Social networks aspire to connect people, which is a noble but naive goal. When we uncritically accept connection as a good thing, we overlook difficult, important questions: Are some forms of virtual communication more nourishing than others? Might some in fact be harmful? Is it possible that Facebook, for instance, leaves some people feeling more lonely? No one knows for sure. We tend to build things first and worry about the effects they have on us later.

Robert Morris is taking the opposite approach. Starting with the desired effect of helping people deal with depression, he developed Panoply, a crowdsourced website for improving mental health.

So begins this week’s Reading.

This is not your typical selection. Though the disease discussed is depression, the treatment involves social networks, not sertraline. The article is well written, but it doesn’t appear in the pages of World Psychiatry but Wired. The article details therapy, but with a focus on apps, not Adler. CBT is important, but crowdsourcing is talked about more than cognitive distortions.

Welcome to psychiatry in the 21st century.

You can find the link for the article here:

(Because of browser issues, try cutting and pasting the web address if the link doesn’t open properly.)

Morris, working with MIT, has created a website that he hopes will help people with the negative thoughts so associated with depression and anxiety. People using the site, though, don’t simply get support. The goal is to offer support but also to help people work on cognitive reappraisals.

So, for example, a person may feel overwhelmed by a roommate who comes home and doesn’t even look at him. He thinks: “I’m not popular. I’m not cool…” and posts this on Panoply.

Posts like these triggered a three-tiered wave of crowdsourced action. The first person or two simply came by to lend support and sympathy… A second wave read the entry and labeled specific places where the poster was distorting reality or thinking illogically. Then, a third group came and completely rewrote the initial story, casting the events in a less dire light. The system produced crowd-generated reappraisal unique to every dark thought.

In this way, the mass action of the Internet – the crowdsourcing that can, say, build an encyclopedia from scratch – can help people cope better.

The article makes mention of published results in the Journal of Medical Internet Research.

MIT. Wired. A journal paper. It’s all very cool.

Having read the paper, I’m not actually sure it’s all very persuasive, however. The study didn’t involve people suffering from depression – but people who had depressive symptoms. The n was small. It’s not clear if there are any lasting benefits to Panoply.

And so, I like the idea of this article more than the article itself. Of course, we are talking about a project under development, and early data is just that – early data. (The one-sided reporting of the Wired article makes me wonder if a Madison Avenue executive earned his Christmas bonus eight months early.) And, hey, perhaps I’ll regret this commentary in the future. But if Panoply is a work in progress, this much is clear: technology is very much changing psychiatry.

And that’s a good thing.

Panoply strikes me as fanciful. The need it attempts to address, though, is too real: according to Statistics Canada, only one in three people with mental health issues gets the care he or she needs.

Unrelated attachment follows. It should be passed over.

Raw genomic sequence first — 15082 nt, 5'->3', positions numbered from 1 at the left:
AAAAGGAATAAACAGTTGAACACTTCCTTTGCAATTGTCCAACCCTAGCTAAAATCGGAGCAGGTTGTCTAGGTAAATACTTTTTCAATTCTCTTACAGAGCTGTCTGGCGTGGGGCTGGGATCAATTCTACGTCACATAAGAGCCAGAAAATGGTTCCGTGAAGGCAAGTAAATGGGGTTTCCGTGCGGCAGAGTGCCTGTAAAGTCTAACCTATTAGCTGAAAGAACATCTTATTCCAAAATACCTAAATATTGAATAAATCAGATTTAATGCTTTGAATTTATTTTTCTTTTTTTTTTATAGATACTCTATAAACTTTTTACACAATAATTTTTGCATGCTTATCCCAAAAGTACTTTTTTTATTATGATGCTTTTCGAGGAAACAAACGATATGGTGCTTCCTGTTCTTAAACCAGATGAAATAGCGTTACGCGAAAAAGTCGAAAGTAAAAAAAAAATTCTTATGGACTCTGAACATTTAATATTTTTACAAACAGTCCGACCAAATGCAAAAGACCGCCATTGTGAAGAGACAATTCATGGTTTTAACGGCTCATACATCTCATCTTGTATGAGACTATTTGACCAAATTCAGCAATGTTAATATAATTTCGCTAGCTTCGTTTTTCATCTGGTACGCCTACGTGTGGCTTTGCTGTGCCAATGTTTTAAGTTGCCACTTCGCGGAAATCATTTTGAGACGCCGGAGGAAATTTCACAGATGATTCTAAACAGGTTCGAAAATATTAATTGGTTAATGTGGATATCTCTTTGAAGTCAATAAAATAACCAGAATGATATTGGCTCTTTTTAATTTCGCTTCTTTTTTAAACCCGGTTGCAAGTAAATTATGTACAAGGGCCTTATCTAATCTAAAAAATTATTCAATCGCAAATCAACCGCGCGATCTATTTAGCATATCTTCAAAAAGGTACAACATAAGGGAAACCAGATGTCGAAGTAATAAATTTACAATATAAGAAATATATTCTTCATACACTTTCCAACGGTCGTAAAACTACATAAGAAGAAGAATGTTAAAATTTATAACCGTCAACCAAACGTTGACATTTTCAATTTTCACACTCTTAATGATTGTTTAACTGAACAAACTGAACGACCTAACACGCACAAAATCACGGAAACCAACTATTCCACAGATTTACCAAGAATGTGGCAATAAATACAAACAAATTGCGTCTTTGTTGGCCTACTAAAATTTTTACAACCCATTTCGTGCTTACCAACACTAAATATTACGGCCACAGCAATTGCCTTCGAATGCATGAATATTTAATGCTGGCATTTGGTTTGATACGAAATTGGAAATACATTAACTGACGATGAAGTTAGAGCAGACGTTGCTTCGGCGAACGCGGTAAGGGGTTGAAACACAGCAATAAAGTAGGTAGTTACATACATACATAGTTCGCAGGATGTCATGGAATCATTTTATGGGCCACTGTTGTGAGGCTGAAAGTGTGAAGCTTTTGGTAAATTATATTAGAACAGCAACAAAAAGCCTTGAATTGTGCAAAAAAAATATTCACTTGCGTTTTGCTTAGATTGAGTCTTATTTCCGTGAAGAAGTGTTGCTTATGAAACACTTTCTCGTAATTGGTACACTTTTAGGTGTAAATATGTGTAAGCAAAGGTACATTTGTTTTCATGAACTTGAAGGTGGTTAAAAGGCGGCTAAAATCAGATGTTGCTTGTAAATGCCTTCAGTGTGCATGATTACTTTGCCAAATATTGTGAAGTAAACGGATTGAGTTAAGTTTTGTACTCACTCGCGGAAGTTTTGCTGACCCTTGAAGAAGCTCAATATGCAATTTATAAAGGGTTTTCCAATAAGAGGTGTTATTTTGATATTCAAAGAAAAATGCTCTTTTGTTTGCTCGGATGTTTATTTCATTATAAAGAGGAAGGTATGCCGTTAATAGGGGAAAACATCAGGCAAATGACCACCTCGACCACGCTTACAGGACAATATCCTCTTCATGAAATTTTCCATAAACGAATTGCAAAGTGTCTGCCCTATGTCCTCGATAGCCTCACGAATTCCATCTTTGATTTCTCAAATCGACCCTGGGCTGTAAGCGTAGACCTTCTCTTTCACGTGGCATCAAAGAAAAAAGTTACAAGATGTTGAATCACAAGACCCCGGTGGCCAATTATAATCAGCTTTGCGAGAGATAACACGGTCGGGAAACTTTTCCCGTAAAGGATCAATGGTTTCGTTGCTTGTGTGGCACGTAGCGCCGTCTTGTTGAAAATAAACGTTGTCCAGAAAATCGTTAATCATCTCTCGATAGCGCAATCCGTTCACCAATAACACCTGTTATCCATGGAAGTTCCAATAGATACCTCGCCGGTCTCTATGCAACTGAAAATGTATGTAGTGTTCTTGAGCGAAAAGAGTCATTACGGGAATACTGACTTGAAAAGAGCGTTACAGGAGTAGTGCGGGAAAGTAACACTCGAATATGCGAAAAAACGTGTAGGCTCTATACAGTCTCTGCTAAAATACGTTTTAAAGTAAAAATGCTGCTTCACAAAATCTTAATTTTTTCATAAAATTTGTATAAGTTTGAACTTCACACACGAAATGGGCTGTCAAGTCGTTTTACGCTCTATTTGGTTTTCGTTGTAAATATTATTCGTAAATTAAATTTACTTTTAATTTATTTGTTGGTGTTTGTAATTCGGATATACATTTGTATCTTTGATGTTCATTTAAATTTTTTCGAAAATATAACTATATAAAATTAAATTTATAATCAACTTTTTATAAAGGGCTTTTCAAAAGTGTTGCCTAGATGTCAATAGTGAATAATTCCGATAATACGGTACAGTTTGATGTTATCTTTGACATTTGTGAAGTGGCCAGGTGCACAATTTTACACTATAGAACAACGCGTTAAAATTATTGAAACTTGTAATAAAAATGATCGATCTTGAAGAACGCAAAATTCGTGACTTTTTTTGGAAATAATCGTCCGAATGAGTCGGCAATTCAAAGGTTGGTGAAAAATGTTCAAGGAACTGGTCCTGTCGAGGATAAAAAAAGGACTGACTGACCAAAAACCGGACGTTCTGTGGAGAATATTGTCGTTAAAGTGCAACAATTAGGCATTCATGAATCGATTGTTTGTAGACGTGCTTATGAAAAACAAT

We are collectively failing.

Thus, experiments like Panoply are needed. Panoply is one of many efforts to reach patients virtually, both in the private and public sectors. Speaking to the latter: In Australia, the federal government has invested heavily in e-therapies, particularly important in a country with a rural population spread over vast distances (geographically different from our country, but with practical similarities in terms of under-serviced rural need). Just last month, the United Kingdom’s National Health Service introduced the Mental Health App Library, endorsing several apps and websites, recognizing that many people use Internet resources and that the NHS can help guide their choices.

Closer to home, Dr. Allison Crawford is the program director for CAMH’s Northern Psychiatric Outreach Program, working with her team to make psychiatric services more accessible; with telepsychiatry, they are bringing care to the furthest corners of our country. Dr. Crawford was just awarded the 2015 ORION Leadership Award (Innovation). The senior team at Ontario Shores has led an effort to open up their electronic health records to patients, engaging them in a way that would have been impossible just a few years ago. Ontario Shores won an HIMSS Analytics Stage 7 Award for this. (On a personal note, I heard Physician-in-Chief Ian Dawe present Grand Rounds on this topic and was dazzled by both the project and Dr. Dawe’s enthusiasm.) And at The Scarborough Hospital, we use Internet-assisted CBT, part of a research study with Queen’s University, offering services to outpatients who may not be able to make it to our clinic because of physical issues (pain) or psychological issues (severe anxiety). No award for us yet, alas, but I’ll be presenting some research findings with Faiza Khalid-Khan, Shawnna Balasingham and Ettsa Papalazarou – all of The Scarborough Hospital’s Adult Outpatient Program – at the Ontario Psychiatric Association Annual Conference this Friday at 10:45 a.m.

Dr. Allison Crawford

Many of these experiments will fail. Some will succeed. And in the coming years, they will help change the face of psychiatry.

For more on the NHS App Library, see:

Morris et al.’s paper can be found here:

And for the program of this year’s OPA Annual Conference, see:

Note that there is a discounted rate for allied health professionals, and registration is free for medical students and residents.


Reading of the Week. Every week I pick a reading — often an article or a paper — from the world of Psychiatry.